The top of the funnel is meant to capture the broadest audience, but companies should always have a clear picture of their ideal customer. Accurate and detailed buyer personas and robust customer journey maps can help marketers fill the pipeline with prospects who have a greater chance of becoming qualified leads as they progress through the funnel.
Marketing research firms such as the Nielsen Corporation collect the type of consumer data that allow companies to create precise buyer personas. Nielsen’s panels, for example, provide the media industry with critical insights about consumer behavior.
According to the company’s website, “with the truth-set data from Nielsen panels as a foundation, we can use modeling and calibration techniques to gain an accurate representation of the behavior in the larger data set.”
Better data means better prospects and a more efficient marketing funnel.
Things to Consider at This Stage
- Where does the target audience spend their time?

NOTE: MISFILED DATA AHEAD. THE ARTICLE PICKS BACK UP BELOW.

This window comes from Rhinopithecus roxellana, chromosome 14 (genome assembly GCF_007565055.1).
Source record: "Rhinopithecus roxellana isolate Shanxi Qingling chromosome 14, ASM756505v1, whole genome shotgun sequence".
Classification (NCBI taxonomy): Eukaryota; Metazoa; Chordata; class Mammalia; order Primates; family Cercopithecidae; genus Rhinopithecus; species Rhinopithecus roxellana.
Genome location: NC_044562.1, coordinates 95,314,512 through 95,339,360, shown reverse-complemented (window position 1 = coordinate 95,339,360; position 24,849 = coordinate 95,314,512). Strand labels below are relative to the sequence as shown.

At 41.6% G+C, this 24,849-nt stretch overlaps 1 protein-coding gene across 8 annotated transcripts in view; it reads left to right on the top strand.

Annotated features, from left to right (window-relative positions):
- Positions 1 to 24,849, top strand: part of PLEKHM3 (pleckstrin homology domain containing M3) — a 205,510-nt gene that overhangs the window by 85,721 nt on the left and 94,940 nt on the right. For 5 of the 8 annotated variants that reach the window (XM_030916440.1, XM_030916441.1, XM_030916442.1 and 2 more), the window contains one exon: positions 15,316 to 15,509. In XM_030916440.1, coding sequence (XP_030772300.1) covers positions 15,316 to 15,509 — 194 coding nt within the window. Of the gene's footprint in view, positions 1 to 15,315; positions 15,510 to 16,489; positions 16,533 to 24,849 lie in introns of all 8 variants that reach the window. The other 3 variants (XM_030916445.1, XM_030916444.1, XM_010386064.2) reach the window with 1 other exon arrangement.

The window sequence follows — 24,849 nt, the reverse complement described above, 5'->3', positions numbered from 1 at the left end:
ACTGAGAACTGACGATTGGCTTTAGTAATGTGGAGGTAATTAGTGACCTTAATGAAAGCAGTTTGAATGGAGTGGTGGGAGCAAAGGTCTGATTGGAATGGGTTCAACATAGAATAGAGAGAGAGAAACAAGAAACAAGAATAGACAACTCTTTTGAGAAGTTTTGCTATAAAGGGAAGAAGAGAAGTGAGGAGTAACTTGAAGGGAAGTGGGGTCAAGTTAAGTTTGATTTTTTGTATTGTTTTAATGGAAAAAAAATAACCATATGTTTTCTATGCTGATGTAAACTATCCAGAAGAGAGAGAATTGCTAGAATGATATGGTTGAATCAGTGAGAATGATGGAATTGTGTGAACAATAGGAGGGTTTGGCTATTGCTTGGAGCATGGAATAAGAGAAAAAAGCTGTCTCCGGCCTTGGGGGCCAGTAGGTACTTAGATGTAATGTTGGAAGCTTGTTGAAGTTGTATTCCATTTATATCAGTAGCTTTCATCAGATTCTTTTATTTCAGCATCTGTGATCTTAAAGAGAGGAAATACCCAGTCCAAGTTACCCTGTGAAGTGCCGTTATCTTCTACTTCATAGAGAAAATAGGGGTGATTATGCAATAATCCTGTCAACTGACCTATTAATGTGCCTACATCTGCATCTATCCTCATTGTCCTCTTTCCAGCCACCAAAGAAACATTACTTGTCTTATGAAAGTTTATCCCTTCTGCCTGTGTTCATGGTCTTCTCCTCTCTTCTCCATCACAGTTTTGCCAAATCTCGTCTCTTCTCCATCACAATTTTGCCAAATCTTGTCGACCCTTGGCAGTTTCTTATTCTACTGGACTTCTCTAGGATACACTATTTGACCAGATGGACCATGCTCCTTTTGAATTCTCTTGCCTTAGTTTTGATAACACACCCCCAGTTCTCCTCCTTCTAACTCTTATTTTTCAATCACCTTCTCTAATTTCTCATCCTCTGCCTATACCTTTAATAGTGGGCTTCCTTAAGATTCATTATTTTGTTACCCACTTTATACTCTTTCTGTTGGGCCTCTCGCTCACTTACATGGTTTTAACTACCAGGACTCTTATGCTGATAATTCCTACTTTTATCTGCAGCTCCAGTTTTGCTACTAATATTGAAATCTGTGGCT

- How can the company grab the attention of potential customers?
- What types of activities will facilitate engagement?
At the interest stage of the marketing funnel, prospects have identified a problem for which they need a solution and have begun to research their options. Through their research, they have learned enough to have refined their search.
For example, a customer may have initially typed the search query “saving for retirement” into a search engine. But after a bit of internet research and a conversation with a financially savvy friend, the customer began searching for a specific product or investment option. Now “saving for retirement” has become “financial advisors in Seattle” or “how to open an IRA.”
Ahrefs, a company that makes SEO tools, describes these as “high business potential” terms. People who search specific and long-tail keywords are demonstrating intent. They are prime candidates for the next stage of the funnel, and businesses that rank for their queries are more likely to capture consumers at this stage of the funnel.
In an article for Towards Data Science, SEO specialist Kyle Freeman explained how a data-driven approach to SEO contributes to a stronger pool of prospects at the interest stage of the funnel.
“Two important points to consider when choosing a tool to help you collect data is what data you want to analyze, and what data would help add greater clarity to your strategy,” Freeman wrote.